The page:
It was the days of Lawrence Welk, and Joe Martinez made no apologies when he told the story of being a 7-year-old glued to the television along with his mom, Shirley.
Martinez, now 66, already had an appreciation for music at a young age because his mother taught the piano, the violin and the accordion.
So while the Lawrence Welk Show might not have been hip programming for a kid, it was fascinating to young Joe.
For much of the Lawrence Welk Show's run on ABC from 1955 through 1971, Myron Floren was a featured performer on the accordion, and while intrigued by Floren's ability to play an instrument that his mom taught, it was another instrument that captivated Martinez.
"I saw a baritone sax," Martinez said. "I was about the same size as that sax. But my mom steered me toward the trumpet."
A new challenge
Martinez, who just has been named the primary conductor of the Lakewood Ranch Wind Ensemble, said his appreciation for the skill of musicians started by watching that Lawrence Welk Show, and has continued through his life.
It is one of the reasons he is transitioning into a different role with the Lakewood Ranch Wind Ensemble.
Founder, Music Director and Conductor Joe Miller, at 81, has decided to step away from most of his conducting duties. Miller will remain music director.
Martinez stepped into his new role on Memorial Day during the "Remember and Honor" concert by the Lakewood Ranch Wind Ensemble at the Sarasota National Cemetery.
Age also has crept into Martinez's thoughts when it comes to playing the trumpet. While he enjoys performing, he said he can't quite reach the same level as he did in his younger days.
He said he plays mostly these days "to keep the neurons firing."
Conducting, however, opens new possibilities for him and the appreciation for the abilities for each individual musician, and how it all comes together. Much like his favorite music program did on a weekly basis during his childhood.
Wealth of musicians
At his fingertips will be a wealth of professional musicians who play together in the Lakewood Ranch Wind Ensemble.
Having performed with the Sarasota Orchestra for 18 years, the Venice Symphony for 38 years, and the Strauss Symphony of America for 25 years, he knows the top levels well.
"The level of our musicians (in the Lakewood Ranch Wind Ensemble) is definitely not like a community band or a high school group," he said.
His joy will come from bringing those musicians together to offer patrons not only a high-level performance, but sometimes one with a twist.
"You try to incorporate new ideas, and make it more exciting than what the audience has heard," he said. "I will listen to groups play the same piece."
He will challenge his musicians to follow his interpretation.
"That is the fun of leading a group, adding your interpretation of a piece," he said. "Being a conductor, you can look at all the different parts, watching a score, identifying al the parts.
"I get to relate to the musicians, build a rapport with the musicians, build a deep understanding of the music."
However, since none of the musicians get paid, their rehearsal time is limited.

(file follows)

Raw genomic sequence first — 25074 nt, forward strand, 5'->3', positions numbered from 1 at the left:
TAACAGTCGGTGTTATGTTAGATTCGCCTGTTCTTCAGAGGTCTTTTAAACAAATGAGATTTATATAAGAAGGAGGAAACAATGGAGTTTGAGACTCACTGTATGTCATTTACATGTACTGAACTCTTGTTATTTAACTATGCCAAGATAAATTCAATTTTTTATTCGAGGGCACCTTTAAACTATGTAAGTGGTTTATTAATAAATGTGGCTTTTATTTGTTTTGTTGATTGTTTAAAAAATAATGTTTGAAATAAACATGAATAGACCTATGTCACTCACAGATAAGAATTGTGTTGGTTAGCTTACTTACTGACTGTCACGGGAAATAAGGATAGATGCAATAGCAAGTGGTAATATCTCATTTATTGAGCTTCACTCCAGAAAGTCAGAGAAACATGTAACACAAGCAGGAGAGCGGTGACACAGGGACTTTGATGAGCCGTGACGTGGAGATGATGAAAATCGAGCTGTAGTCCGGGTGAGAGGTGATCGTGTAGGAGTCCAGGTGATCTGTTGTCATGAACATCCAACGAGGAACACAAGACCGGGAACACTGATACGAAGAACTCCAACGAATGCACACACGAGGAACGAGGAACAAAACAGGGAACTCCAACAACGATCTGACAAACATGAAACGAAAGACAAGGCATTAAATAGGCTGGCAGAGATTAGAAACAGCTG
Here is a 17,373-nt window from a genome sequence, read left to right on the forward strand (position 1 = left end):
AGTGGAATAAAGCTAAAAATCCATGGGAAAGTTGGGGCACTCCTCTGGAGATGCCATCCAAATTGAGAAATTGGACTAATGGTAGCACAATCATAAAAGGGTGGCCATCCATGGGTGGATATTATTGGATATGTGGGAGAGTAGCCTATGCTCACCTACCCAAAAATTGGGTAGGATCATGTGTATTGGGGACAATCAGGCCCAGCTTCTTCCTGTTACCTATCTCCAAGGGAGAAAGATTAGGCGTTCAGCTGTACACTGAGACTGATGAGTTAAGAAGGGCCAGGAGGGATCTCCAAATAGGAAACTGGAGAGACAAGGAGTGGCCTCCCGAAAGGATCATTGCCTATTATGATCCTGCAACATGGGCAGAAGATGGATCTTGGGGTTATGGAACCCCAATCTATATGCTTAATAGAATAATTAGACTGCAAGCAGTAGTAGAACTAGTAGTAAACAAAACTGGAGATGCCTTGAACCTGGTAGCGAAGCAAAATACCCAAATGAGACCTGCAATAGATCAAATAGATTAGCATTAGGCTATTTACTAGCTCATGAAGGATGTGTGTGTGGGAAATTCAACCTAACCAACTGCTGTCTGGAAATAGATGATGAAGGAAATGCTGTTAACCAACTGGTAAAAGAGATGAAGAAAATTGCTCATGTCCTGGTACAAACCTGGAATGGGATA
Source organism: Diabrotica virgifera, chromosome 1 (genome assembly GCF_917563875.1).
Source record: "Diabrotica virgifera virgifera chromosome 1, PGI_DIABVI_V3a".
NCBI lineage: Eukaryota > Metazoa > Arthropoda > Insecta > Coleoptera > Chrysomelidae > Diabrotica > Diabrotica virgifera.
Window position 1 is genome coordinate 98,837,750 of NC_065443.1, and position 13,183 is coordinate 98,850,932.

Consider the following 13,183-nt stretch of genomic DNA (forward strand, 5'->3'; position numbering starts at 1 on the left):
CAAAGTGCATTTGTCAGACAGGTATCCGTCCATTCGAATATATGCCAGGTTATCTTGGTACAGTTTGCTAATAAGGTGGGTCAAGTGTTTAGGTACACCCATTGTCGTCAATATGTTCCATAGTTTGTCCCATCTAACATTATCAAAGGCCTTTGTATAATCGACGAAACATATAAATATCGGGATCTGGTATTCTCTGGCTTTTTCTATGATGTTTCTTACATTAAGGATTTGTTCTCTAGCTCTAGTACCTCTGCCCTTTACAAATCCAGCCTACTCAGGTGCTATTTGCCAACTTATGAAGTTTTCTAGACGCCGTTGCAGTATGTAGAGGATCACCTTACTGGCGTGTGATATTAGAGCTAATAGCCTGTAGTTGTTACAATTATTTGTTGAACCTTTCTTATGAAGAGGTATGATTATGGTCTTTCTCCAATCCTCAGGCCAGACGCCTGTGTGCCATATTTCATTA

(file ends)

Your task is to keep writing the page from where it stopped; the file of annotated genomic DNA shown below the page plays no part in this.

"The limit of expectations is there," he said. "We present at the best level we can based on time."
Fortunately, many of the musicians in the Lakewood Ranch Wind Ensemble are pro musicians and they can do a lot of rehearsing on their own. He credits the Lakewood Ranch Wind Ensemble's "librarian" Jim Hill for getting the musicians access to upcoming concert music long before the first group rehearsal.
Martinez said "Hymn of the Fallen" a John Williams piece that appeared on the "Saving Private Ryan" soundtrack, can be a very stressful number for those who are not accomplished musicians. However, he put it on their Memorial Day concert because he knows his musicians want to be challenged.
As a kid, he wanted to be challenged as well. Living in Miami, he started taking music lessons at 9. He noted that while his mother taught music lessons for several instruments, his dad, Joe, "couldn't carry a tune to save his life."
The younger Joe remembered his first public concert as a sixth grader.
"Beforehand, I literally was shaking like a leaf."
His mother also was a biology teacher, and he said when it came to music and studies, "there was no messing around."
Although he wanted to join the Navy after high school, he instead attended junior college and then Florida State University, where he studied to become a K-12 music teacher. Meanwhile, he played in jazz bands and took lessons from noted Broadway (New York) trumpeter Jack Pinto. He actually landed gigs on Broadway and with the Miami Symphony, but eventually pursued his love of teaching.
During his long teaching career at Gulf Gate Elementary, he received a taste of conducting when he led the Sarasota Community Band from 1990-97.
He said now he looks forward to conducting the Lakewood Ranch Wind Ensemble.
"I am looking forward to the level of music we can accomplish," he said.
Jay Heater is the managing editor of the East County Observer. Overall, he has been in the business more than 41 years, 26 spent at the Contra Costa Times in the San Francisco Bay area as a sportswriter covering college football and basketball, boxing and horse racing.